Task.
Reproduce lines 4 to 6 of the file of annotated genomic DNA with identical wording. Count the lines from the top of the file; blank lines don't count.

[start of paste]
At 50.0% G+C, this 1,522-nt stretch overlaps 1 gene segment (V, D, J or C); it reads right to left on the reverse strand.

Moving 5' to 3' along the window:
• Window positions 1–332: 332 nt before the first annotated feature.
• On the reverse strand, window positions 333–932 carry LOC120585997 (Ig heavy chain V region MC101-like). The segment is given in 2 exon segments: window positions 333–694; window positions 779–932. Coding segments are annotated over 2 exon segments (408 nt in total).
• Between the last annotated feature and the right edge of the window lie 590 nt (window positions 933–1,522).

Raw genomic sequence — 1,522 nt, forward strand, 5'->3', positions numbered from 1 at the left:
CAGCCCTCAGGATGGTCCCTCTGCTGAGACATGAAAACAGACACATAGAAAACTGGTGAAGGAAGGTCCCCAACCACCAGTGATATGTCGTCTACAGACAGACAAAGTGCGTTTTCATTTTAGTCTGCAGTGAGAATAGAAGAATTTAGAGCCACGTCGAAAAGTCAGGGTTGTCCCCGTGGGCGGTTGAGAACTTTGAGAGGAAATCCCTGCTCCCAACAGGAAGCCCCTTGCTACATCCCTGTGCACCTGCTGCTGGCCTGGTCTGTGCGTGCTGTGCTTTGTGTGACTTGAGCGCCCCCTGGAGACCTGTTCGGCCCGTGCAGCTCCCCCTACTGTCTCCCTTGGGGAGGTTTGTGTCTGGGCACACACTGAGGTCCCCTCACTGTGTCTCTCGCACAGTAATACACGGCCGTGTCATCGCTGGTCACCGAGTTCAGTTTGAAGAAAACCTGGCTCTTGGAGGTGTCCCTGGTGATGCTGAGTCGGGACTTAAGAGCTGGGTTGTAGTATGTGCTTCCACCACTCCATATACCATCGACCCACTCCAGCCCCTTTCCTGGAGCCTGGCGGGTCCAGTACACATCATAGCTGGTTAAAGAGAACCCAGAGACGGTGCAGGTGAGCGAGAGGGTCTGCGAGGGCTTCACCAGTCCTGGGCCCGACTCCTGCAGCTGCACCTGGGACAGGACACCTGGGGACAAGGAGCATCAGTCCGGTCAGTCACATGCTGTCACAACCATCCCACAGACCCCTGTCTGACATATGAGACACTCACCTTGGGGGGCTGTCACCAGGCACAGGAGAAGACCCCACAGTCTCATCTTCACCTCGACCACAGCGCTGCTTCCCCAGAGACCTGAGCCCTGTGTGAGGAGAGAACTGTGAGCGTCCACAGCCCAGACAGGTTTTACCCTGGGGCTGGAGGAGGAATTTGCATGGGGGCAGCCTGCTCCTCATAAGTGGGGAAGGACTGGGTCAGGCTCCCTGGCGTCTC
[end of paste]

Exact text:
• On the reverse strand, window positions 333–932 carry LOC120585997 (Ig heavy chain V region MC101-like). The segment is given in 2 exon segments: window positions 333–694; window positions 779–932. Coding segments are annotated over 2 exon segments (408 nt in total).
• Between the last annotated feature and the right edge of the window lie 590 nt (window positions 933–1,522).

Raw genomic sequence — 1,522 nt, forward strand, 5'->3', positions numbered from 1 at the left: